[1965. Scholasticism and the Reformation. Christianity Today 19 Nov.]
Mr. Currey’s letter contains some true and important observations. My title, “Fruits of the Reformation in Philosophy and Ethics” (not the editor’s in larger type), no doubt implies that I am at least superficially acquainted with medieval philosophy; yet it does not imply that I intended to write a history of it. Admittedly the article of fewer than 1,500 words is “studded with inadequacies” as to scholasticism. I am even willing to admit that it is inadequate as to the fruits of the Reformation.
At the same time, what I wrote is, I believe, correct. When Mr. Currey tries to maintain that St. Thomas did not intend to “demonstrate” the existence of God, but was only giving “reasons of convenience,” I am reminded of Thomas’s remarks in De veritate Q. 10. Art. 12, and passim: “Some have said, as Rabbi Moses relates, that the fact God exists is not self-evident, not reached through demonstrations, but only accepted on faith. … [This] opinion is obviously false, for we find that the existence of God has been proved by the philosophers with unimpeachable proofs.” Further documentation may be found in my history of philosophy, Thales to Dewey (pp. 272-74). See also Etienne Gilson, The Philosophy of St. Thomas Aquinas, especially chapter 2. W.T. Jones also, in A History of Western Philosophy (I, 444), says that the Summa “is in fact a huge, logically organized structure of propositions, like a vast Euclid, in which the place of every proposition is determined by its logical relations to all the others.” Note that Euclid was not satisfied with “reasons of convenience.”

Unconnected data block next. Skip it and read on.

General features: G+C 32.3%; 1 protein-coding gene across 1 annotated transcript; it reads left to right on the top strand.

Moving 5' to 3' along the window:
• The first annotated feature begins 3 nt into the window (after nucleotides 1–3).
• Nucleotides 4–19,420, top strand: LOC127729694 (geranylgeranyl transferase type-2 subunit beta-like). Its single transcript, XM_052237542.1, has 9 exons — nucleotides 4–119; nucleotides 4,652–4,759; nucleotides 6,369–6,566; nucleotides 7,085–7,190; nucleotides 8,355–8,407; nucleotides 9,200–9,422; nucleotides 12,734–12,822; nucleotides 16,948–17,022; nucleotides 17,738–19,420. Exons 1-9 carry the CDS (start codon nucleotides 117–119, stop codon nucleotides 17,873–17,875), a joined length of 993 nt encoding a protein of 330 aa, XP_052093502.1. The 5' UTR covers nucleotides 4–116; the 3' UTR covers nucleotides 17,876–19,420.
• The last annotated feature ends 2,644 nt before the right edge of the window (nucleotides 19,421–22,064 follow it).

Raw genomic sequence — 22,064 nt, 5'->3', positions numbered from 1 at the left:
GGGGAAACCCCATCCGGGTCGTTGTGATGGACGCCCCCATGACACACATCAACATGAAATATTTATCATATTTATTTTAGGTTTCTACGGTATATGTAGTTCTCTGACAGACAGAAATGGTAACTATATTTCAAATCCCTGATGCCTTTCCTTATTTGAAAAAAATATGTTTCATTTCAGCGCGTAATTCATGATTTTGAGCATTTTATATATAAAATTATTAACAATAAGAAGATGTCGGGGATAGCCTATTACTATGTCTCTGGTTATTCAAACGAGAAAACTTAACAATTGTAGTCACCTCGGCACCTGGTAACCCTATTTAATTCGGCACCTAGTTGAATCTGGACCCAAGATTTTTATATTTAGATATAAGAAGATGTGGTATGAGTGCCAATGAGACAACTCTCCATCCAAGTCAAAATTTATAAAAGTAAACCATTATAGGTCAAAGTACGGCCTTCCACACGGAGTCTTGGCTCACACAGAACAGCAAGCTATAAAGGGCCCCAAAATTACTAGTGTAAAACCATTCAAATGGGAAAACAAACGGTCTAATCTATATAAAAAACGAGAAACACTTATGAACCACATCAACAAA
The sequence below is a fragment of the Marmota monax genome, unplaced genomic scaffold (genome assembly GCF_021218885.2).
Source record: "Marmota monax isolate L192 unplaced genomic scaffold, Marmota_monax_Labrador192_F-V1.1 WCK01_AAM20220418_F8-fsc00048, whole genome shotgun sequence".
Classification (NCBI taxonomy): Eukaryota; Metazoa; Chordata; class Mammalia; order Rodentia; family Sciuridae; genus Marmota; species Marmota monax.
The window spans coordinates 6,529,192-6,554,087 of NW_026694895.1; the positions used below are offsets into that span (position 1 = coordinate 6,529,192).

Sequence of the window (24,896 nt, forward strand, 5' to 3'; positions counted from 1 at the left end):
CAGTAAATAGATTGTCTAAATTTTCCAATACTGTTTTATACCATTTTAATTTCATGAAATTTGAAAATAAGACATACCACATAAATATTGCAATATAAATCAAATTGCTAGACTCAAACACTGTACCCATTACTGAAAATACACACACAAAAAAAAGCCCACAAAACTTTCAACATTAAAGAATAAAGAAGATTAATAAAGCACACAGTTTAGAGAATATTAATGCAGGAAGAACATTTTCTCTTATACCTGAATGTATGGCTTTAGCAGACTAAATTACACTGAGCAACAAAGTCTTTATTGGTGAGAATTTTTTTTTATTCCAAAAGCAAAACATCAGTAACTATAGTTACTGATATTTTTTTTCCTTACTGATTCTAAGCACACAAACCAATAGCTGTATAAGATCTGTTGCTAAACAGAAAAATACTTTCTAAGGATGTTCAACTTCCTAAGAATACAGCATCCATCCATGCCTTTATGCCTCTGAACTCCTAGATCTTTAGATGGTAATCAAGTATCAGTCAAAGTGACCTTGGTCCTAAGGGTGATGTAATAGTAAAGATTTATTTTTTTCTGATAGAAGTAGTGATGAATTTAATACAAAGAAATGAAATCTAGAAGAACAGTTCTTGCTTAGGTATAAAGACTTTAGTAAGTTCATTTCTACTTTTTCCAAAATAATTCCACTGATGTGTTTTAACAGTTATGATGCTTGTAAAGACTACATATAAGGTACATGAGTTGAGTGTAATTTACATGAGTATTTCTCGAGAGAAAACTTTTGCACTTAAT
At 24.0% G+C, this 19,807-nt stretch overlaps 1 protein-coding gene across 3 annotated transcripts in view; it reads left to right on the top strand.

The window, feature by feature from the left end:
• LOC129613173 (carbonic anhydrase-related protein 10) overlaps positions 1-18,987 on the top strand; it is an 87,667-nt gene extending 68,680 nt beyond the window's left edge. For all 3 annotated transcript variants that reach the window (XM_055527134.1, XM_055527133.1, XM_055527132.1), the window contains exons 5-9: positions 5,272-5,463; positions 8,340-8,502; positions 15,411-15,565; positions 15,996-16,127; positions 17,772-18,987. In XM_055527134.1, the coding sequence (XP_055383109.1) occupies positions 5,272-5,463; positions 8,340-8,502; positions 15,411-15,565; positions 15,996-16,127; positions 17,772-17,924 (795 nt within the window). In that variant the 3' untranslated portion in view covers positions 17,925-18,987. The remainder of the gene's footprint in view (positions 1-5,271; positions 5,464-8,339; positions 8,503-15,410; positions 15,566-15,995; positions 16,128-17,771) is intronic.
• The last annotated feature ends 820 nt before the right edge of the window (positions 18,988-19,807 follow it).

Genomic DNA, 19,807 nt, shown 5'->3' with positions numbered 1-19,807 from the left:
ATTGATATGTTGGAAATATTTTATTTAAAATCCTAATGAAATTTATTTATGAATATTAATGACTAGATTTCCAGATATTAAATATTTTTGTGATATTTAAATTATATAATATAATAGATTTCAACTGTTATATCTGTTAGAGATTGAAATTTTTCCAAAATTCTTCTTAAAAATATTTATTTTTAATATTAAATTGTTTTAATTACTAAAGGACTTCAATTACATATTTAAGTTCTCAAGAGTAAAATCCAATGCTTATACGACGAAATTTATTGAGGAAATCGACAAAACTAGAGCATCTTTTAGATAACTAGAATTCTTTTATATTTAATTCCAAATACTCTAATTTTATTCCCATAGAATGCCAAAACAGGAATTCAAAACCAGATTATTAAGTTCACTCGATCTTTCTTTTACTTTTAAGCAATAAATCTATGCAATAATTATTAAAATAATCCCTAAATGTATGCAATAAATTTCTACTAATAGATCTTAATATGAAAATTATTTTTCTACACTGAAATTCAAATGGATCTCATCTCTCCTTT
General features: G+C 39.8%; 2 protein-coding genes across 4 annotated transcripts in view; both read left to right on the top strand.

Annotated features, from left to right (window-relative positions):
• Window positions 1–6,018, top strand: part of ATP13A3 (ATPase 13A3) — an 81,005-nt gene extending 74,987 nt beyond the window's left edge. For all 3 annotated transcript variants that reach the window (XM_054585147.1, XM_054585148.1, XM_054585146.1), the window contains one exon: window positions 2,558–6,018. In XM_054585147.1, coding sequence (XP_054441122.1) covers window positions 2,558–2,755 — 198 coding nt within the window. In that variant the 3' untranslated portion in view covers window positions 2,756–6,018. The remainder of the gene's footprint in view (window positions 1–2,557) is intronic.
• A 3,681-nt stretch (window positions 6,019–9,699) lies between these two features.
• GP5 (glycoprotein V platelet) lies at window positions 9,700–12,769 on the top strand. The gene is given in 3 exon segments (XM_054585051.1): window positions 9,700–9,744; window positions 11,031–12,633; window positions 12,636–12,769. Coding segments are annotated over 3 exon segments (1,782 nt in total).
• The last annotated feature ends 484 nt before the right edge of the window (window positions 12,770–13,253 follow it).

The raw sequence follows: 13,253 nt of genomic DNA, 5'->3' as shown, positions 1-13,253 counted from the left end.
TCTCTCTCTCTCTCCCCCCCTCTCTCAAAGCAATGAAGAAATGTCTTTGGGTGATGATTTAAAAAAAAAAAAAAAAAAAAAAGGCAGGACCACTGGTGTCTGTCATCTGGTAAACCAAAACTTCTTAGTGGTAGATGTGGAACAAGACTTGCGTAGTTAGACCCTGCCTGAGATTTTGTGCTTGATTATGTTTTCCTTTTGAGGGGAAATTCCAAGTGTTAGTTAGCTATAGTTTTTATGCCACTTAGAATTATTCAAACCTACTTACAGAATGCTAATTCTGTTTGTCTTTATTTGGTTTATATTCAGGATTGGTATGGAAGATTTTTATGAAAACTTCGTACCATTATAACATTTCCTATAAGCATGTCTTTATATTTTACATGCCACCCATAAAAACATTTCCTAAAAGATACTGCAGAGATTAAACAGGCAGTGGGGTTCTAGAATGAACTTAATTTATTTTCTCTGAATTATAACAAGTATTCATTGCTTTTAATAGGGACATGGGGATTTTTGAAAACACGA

The same is true of Anselm as well. “Leaving Christ out of view, as if nothing had ever been heard of him. [Anselm’s argument] proves be absolute reasons [not only the existence of God, but even] the impossibility that any man should be saved without him.” He denies that his proof consists of aesthetic appreciation; he aims at rational proof, so as to convince one “unwilling to believe anything not previously proved by reason.”
Mr. Currey says that I “laugh slyly at that cute old story” of angels dancing on the point of a needle. He assures us that it was not the point of a needle but the head of a pin. If Mr. Currey can show me the texts in which such a debate took place, I would be happy to see them. I admit my ignorance.: I have not found any manuscript evidence that such a debate too place. As for the relation between spirits and space, and whether the Aristotelian form horse has teeth, these matters were not germane to my subject. Like so much else, therefore, they were omitted.
GORDON H. CLARK
Professor of Philosophy